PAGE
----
Variety of plays set to take stage
New Jersey’s major theaters are geared up to bring on the old and celebrate the new. From Shakespeare and Wilde to Shepard, McNally and Mamet, and with music by Sigmund Romberg and Duke Ellington to Stephen Schwartz and Jerry Herman, a diverse and colorful season of plays and musicals is scheduled on Jersey boards to bridge the new millennium.
New Brunswick’s Crossroads Theater Co., winner of the 1999 regional theater Tony Award, opens its doors on a 22nd season Sept. 30 with “Homework,” a play by Kim Coles and Charles Randolph-Wright. Coles, familiar to TV audiences for her role as Synclaire on “Living Single,” will appear in the comedy playing three roles, girlfriends who journey from grade school to college and onward together. The play runs through Oct. 31.
Celebrating the Duke Ellington centennial, the Crossroads season continues with “Play On!,” the 1997 Broadway musical inspired by Shakespeare’s “Twelfth Night.” Tony winner Andre DeShields directs (Nov. 26-Jan. 2). “Yellow Eyes,” a world premiere by Migdalia Cruz and directed by Talvin Wilks, follows Feb. 3-27. “Venice,” a new play by Kathleen McGhee Anderson, premieres under the helm of Randolph-Wright (March 16-April 9).
The 1999-2000 season at Princeton’s McCarter Theater marks the 10th anniversary of artistic director Emily Mann. A revised version of Sam Shepard’s 1983 drama “Fool for Love,” personally supervised by the Pulitzer Prize-winning playwright, will open the season Sept. 14-Oct. 3.
Daniel Fish then directs Oscar Wilde’s “The Importance of Being Earnest” (Oct. 19-Nov. 7), followed by the first major staging in 15 years of David Mamet’s “Glengarry Glen Ross.” Season wind-up focuses on two world premieres, with Mann directing “The Stonemason” by Cormac McCarthy (March 18-April 16), and a rare musical for the McCarter stage, “Night Governess.” The tuner by Polly Pen (“Goblin Market”) is inspired by Louisa May Alcott’s 19th century thriller “Behind a Mask.”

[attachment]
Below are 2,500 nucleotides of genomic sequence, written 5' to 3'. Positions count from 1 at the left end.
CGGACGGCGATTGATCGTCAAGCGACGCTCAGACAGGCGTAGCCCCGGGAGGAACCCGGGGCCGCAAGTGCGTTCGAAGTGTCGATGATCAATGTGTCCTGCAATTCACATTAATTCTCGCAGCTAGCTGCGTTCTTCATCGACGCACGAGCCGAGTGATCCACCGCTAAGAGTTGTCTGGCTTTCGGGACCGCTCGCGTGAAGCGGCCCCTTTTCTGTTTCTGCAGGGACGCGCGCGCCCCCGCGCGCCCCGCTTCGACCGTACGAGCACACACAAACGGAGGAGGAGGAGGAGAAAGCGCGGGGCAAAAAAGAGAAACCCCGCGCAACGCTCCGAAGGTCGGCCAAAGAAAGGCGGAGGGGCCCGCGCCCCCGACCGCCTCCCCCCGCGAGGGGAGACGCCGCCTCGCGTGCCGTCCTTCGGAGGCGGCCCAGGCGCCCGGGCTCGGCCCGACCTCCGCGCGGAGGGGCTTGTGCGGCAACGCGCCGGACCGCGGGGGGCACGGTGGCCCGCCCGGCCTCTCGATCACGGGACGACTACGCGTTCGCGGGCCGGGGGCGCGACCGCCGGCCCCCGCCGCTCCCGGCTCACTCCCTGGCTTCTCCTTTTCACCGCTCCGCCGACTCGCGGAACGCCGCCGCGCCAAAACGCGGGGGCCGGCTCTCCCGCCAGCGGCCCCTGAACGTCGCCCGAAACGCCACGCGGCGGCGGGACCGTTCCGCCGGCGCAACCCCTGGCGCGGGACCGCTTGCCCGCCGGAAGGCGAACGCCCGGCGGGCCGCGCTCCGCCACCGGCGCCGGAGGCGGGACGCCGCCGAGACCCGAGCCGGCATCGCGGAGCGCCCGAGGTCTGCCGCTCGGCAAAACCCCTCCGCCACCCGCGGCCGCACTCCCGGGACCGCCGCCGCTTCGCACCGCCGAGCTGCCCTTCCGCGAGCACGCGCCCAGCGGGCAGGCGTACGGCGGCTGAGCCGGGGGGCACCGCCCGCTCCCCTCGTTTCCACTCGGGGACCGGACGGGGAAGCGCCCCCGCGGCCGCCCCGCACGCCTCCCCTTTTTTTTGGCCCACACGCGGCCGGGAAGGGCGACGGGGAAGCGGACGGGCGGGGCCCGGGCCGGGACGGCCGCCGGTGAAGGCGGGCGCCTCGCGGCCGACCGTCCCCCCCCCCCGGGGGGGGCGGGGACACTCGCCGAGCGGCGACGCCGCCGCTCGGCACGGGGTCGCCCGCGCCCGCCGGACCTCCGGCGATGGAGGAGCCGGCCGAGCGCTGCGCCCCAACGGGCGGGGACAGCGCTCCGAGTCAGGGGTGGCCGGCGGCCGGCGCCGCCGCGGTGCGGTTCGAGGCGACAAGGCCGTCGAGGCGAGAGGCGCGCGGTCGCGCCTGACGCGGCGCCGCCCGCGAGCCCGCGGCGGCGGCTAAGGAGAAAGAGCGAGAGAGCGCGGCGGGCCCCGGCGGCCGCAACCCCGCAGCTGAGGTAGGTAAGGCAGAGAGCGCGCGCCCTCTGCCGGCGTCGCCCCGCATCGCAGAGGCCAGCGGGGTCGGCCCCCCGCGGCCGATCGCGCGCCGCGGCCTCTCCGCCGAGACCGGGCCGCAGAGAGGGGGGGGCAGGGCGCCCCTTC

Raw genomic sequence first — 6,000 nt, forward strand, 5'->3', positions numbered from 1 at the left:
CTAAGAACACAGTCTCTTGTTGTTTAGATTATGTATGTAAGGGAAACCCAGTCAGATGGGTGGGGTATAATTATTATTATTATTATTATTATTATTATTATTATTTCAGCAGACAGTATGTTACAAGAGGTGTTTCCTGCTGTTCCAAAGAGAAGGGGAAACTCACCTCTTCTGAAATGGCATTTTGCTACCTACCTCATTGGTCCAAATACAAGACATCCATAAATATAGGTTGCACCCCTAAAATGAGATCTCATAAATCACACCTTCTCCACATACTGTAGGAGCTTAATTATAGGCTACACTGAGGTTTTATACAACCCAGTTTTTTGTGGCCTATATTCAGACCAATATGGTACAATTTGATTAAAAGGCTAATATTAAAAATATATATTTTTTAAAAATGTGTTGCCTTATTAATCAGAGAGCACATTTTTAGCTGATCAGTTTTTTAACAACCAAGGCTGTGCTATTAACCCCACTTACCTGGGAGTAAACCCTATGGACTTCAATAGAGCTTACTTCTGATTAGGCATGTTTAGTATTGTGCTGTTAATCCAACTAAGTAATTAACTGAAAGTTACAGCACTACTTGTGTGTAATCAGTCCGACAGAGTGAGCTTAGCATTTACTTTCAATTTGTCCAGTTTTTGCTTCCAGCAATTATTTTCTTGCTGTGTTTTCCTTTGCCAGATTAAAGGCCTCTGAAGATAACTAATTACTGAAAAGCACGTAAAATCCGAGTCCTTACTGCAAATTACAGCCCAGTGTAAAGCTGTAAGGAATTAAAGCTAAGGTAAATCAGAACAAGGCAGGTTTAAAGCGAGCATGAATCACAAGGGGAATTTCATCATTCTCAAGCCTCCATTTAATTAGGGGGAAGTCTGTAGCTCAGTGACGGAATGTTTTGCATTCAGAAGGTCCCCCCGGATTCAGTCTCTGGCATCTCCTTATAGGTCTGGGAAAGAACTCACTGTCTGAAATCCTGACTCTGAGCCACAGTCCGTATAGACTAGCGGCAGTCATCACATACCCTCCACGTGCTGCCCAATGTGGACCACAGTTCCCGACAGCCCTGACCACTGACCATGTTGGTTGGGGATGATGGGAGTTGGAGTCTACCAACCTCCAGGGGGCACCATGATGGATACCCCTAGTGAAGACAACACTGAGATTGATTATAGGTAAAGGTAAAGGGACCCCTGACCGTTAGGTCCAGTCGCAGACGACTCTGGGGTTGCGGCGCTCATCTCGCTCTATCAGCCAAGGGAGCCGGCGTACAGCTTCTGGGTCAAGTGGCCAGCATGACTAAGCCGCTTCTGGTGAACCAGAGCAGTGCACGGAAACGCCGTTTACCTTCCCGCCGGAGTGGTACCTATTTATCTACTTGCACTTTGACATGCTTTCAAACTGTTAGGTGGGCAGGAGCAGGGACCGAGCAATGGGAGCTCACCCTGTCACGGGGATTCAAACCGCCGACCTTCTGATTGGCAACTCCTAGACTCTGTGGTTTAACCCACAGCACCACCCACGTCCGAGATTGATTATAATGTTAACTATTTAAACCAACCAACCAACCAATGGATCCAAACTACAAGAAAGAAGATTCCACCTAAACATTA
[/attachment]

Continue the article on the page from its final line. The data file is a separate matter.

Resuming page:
Christine Ebersole and Kelly Bishop will top the bill as the bosom buddies in Jerry Herman’s 1966 musical comedy “Mame” at the Paper Mill Playhouse Sept. 8-Oct. 24. Ebersole plays the title role, and Bishop co-stars as her acerbic pal Vera Charles. Artistic director Robert Johanson will direct.
Perhaps the most eagerly awaited event of the Garden State season is the Paper Mill’s production of a revamped “Rags” (Nov. 3-Dec. 12), the 1986 musical with book by Joseph Stein, lyrics by Charles Strouse and music by Stephen Schwartz. Inspired by the Jewish immigrate experience early in the century, the ambitious musical closed at the Mark Hellinger Theatre after four performances. Jeff Moss directs and Stein, Schwartz and Strouse will collaborate on revisions.
The Paper Mill season also includes Michael Frayn’s “Noises Off,” directed by Brian Murray (Jan. 6-Feb. 13); Ira Levin’s “Deathtrap” (Feb. 29-April 2); Johanson’s staging of the Romberg operetta “The Student Prince” (April 12-May 23); and another Schwartz musical, “Pippin,” with Johanson again at the helm (June 7-July 23).
The New Jersey Shakespeare Festival offers the U.S. premiere of a musical adaptation of Ferenc Molnar’s “Enter the Guardsman.” (The comedy was previously musicalized as “The Chocolate Soldier,” with songs by Oscar Straus.) The new adaptation features a book by Scott Wentworth, music by Craig Bohmler and lyrics by Marion Adler. Robert Cuccioli, a Tony nominee for “Jekyll & Hyde,” will appear as the jealous actor, along with Dana Reeve (Sept. 7-26).
Festival artistic director Bonnie Monte stages “Romeo and Juliet” next (Oct. 26-Nov. 21), followed by Dylan Thomas’ holiday perennial, “A Child’s Christmas in Wales” (Nov. 30-Dec. 23). The festival is located on the campus of Drew U in Madison.
George Street Playhouse artistic director David Saint has announced a new version of Arthur Laurents’ “Do I Hear a Waltz?” (Oct. 9-Nov. 14), the 1965 musical with a score by Richard Rodgers and Stephen Sondheim. The latter has contributed some additional lyrics. Laurents has revised the original book, based on his own 1952 romantic comedy, “The Time of the Cuckoo,” for the New Brunswick stage. Saint will direct.
George Street’s “Down the Garden Path,” a new play by actress-playwright Anne Meara, focuses on a family celebration. Jerry Stiller, Meara’s husband, will appear in a filmed segment (Nov. 20-Dec. 19).
Actor-director Mark Nelson is skedded to star in the world premiere of “Syncopation” by Allan Knee (Jan. 8-Feb. 6). The play, set in 1912, follows the career of two mismatched immigrants who become professional ballroom dancers.
Saint will also mount a production of Terrence McNally’s “Master Class” starring Rita Moreno (Feb. 12-March 19), followed by Joe Orton’s “Loot” (March 25-April 23).